The Village of Wilmette wants the community to chill on Feb. 12.
All day that Saturday, the village and other local groups will host Winterfest, the first major event of Wilmette’s year-long sesquicentennial celebration.
Ice sculptor Nate Johnson and his colleagues of Johnson Studios will headline the event — held from 10 a.m. to 6 p.m. with live ice-block carvings on the Village Green, at Linden Square, on Ridge Road and at Chalet Nursery.
Johnson and company will also pre-create custom ice sculptures for Wilmette businesses to display during the event, and the Wilmette-Kenilworth Chamber of Commerce is encouraging the businesses to participate by hosting sales and entertainment.
“Who doesn’t like to see something cut out of ice with a chainsaw,” said Al Swanson, a member of Wilmette’s Sesquicentennial Planning Committee that is organizing the event.
In downtown Wilmette, the committee is hoping for a DJ, while the Wilmette Theatre will present showings of “Frozen,” Swanson said.
The Village of Wilmette was incorporated on Sept. 19, 1872, and early in 2021, village officials created a committee, which comprises community leaders and volunteers, to plan a celebration for the 150th birthday.
Swanson is a former Wilmette trustee and was happy to help out when he was asked.
“Wilmette is a great place and anything that I or anybody else can do to make it better for families, more fun, more welcoming and extend that atmosphere is a positive thing and I am happy to do it,” he said.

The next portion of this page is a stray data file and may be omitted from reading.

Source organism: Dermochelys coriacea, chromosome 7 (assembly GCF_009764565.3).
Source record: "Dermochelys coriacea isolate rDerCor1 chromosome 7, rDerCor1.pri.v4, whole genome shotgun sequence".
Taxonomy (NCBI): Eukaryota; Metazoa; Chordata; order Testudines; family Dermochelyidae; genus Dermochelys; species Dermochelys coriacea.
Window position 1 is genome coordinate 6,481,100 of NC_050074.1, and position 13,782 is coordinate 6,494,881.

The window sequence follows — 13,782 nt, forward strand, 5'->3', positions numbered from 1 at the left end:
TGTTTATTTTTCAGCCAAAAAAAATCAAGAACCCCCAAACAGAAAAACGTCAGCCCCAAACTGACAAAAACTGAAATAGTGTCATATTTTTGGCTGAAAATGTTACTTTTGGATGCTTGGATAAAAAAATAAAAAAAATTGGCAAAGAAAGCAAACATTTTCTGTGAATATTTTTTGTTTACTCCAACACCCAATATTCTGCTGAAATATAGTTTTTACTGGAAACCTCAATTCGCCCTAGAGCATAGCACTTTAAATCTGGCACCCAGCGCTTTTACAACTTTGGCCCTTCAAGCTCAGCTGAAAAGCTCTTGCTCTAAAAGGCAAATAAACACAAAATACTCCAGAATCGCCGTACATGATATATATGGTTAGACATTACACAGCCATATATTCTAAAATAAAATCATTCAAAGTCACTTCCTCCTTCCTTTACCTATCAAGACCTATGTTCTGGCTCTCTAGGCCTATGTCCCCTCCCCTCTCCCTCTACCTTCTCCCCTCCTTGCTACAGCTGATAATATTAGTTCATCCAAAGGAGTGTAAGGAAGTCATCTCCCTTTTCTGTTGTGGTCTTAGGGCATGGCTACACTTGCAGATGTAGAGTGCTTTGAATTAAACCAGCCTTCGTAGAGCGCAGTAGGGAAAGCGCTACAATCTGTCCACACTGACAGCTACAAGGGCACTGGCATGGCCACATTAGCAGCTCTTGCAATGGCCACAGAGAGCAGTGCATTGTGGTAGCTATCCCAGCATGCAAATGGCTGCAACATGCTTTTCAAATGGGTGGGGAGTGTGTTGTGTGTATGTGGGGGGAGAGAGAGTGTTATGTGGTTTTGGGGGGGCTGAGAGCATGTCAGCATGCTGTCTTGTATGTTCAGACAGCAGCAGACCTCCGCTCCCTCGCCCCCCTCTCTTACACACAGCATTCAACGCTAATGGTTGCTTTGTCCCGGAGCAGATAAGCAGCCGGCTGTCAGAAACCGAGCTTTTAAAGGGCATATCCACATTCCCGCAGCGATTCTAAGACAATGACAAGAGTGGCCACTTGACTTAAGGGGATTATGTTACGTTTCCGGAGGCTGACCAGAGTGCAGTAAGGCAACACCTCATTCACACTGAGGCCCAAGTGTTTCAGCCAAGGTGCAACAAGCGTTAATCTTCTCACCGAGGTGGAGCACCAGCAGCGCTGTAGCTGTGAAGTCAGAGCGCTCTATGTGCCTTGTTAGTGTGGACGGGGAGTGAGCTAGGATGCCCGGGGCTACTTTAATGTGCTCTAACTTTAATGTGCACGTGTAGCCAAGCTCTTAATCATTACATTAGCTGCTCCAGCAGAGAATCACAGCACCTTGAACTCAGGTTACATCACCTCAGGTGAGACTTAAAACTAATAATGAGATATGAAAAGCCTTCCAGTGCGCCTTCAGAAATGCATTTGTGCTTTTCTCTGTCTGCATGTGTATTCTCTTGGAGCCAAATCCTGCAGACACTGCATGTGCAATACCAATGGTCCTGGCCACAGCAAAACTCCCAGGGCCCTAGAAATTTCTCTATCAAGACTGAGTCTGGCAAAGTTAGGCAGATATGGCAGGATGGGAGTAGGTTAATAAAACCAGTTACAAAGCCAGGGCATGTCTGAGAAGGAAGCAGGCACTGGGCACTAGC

The start of the celebration was Sept. 18, 2021, when Village President Senta Plunkett addressed the crowd at the Beach Bash, an annual event from the Ouilimette Foundation.
Events such as interfaith gatherings and history lectures have continued to mark the occasion, but Winterfest will be the first of three marquee events.
Swanson said an art show is planned for the spring and the flagship celebration is set for September in downtown Wilmette. The sesquicentennial will also give a boost to annual events, such as the Memorial Day observance and the summer sidewalk sale.
“The hope is to get more and more people aware of the whole process and what is going on,” Swanson said. “By in large, we need to get this in the minds of people a little bit more.”
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